While I’m a big fan of American AAdvantage, that’s mostly for their generous top tier elite program and using their miles for awards on their airline partners.
American’s revenue management has been notoriously stingy about releasing seats for premium cabin international travel — over the past three years to Europe, and over the past 18 months or so even to Latin America and Asia.
What’s more, because American doesn’t have as many partners across the Atlantic as Star Alliance airlines do, that leaves few options and fewer still that don’t hit you with big surcharges as their primary European partner is British Airways. So when American releases premium cabin awards on their own flights, that’s notable.
Wide Open Summer Business Class Award Space to London
All American Airlines hubs with London service have wide open business class award space on American’s non-stop flights for a minimum of 2 passengers most days next summer.
Legacy US Airways hubs Charlotte and Philadelphia offer great space onboard Airbus A330s with reverse herringbone all aisle access seats. These are real winners. US Airways pioneered the seat that is often considered the best business class seat in the world (Cathay Pacific and EVA Airways use essentially the same basic seat).
I’d avoid the morning flight from Philadelphia to London. It’s scheduled to be operated by a 757, and while there’s been talk of converting these to fully flat seating I haven’t heard the final plan. (All of American’s transatlantic seats are supposed to be fully flat next year under terms of their joint venture with British Airways, Iberia, and Finnair but there may be some exceptions due to conversion delays on American’s 777-200s and that they still have 757s scheduled.)
Charlotte – London
Philadelphia – London
Legacy American flights are operated by Boeing 767s, 777-200s, and 777-300ERs.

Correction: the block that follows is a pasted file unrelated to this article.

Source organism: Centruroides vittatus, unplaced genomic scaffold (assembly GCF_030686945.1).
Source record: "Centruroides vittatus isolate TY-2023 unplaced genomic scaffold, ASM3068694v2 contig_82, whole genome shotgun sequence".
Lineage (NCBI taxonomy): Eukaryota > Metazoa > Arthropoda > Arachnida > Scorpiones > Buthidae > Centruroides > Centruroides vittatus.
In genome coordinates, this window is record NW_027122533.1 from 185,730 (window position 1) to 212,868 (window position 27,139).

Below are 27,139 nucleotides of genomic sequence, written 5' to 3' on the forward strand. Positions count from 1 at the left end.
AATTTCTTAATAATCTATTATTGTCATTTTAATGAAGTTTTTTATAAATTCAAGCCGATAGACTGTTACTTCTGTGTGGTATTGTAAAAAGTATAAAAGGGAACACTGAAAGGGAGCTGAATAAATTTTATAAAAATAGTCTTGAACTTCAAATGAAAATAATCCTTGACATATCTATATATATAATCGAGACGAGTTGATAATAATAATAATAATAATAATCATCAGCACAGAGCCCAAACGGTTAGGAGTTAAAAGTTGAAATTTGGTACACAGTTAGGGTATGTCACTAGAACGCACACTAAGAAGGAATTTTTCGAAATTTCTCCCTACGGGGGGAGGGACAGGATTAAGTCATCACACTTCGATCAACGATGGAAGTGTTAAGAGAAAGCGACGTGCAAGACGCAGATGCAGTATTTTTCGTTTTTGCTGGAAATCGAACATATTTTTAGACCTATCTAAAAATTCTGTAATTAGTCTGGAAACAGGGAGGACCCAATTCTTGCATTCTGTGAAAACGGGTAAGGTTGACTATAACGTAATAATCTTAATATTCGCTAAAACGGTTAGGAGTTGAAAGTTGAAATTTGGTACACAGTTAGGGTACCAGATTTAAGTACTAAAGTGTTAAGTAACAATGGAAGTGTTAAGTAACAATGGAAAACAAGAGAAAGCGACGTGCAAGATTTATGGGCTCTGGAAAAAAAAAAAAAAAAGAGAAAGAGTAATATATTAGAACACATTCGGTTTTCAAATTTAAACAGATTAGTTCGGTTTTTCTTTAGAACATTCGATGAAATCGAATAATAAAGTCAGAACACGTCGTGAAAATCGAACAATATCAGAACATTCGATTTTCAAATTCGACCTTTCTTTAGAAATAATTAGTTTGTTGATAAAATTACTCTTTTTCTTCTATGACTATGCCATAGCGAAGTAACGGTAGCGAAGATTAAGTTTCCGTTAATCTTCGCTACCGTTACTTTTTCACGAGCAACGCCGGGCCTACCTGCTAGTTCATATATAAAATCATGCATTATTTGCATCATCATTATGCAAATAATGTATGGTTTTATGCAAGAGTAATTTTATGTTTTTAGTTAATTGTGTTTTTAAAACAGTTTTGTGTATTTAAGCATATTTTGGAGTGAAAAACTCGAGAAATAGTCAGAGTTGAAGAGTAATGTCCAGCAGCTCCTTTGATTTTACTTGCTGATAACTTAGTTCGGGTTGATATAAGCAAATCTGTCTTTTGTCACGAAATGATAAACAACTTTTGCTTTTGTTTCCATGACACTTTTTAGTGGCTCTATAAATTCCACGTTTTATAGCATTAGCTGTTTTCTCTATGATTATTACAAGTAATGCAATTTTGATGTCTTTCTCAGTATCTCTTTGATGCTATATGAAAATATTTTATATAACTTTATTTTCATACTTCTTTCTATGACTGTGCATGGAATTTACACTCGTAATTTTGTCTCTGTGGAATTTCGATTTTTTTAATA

The 767 business class is a bit tight, designed to accommodate all aisle access and full flat beds within the confines of the narrow 767 fuselage. It’s a fairly standard design similar to what’s offered on Delta and several European carriers with that aircraft.
American Boeing 767 Fully Flat Business Class
Their new Boeing 777-300ERs got an off the shelf business class seat from Zodiac Aerospace similar to the US Airways Airbus A330 seat. It’s a fantastic seat.
American Boeing 777-300ER Business Class
American Boeing 777-300ER Business Class
For their Boeing 777-200s being retrofit they went with a custom-designed business class seat from Zodiac. It’s sleek looking, and the rear-facing seats have fantastic table space, but in my opinion it feels tight and confining especially at the shoulders in bed mode.
The 777-200 project has been so delayed that future reconfigurations will even be getting a different seat.
American Boeing 777-200ER Business Class Cabin
American Boeing 777-200ER Business Class Seat
Los Angeles – London
The absolute gem of availability is Los Angeles both because of wide open space and because it’s the longest flight. As well, both Los Angeles – London departures are operated by Boeing 777-300ER aircraft which I prefer.
Chicago – London
There are four Chicago – London flights on American, and these are split between 777-200s (which may or may not be reconfigured) and Boeing 767s which should be reconfigured but while offering all aisle access aren’t as wide as reconfigured 777-200 seats thanks to a narrower fuselage.
Miami – London
Miami flights are operated by both Boeing 777-300ER and 777-200 aircraft.
Dallas – London
Dallas flights are operated by both Boeing 777-300ER and 777-200 aircraft. These have the fewest available dates of any of American’s hubs.
New York JFK – London
New York JFK flights are operated by a mix of Boeing 777-300ER and 777-200 aircraft. At one point they had all new 777-300s on the route, but moved two of them at the time they added Los Angeles – Sydney to the schedule.
Aircraft assigned to a given flight can, of course, change between now and departure.
Taking the Whole Family? Now’s the Time to Act
Availability for four passengers is really good, too.
Here’s Los Angeles – London non-stop for four passengers on American Airlines Boeing 777-300ER aircraft.
Cost of These Awards
American charges just 50,000 miles each way for business class between the US and Europe.
You can connect within North America to these flights, and on American’s partner British Airways beyond London to elsewhere in Europe, for no additional miles (and fuel surcharges for short intra-Europe flights will be modest).
These seats are available to British Airways members, of course. New York and Chicago – London cost 60,000 Avios each way. Miami, Dallas, and Los Angeles – London are 75,000 Avios each way. You’ll pay additional points, though, for flights to those cities, and beyond London, and you’ll also pay fuel surcharges as well.
Starwood points transfer to American, and American lets you put awards on hold for 5 days allowing you to lock in the award reservation prior to making a transfer. Here’s what you need to know about transferring Starwood points.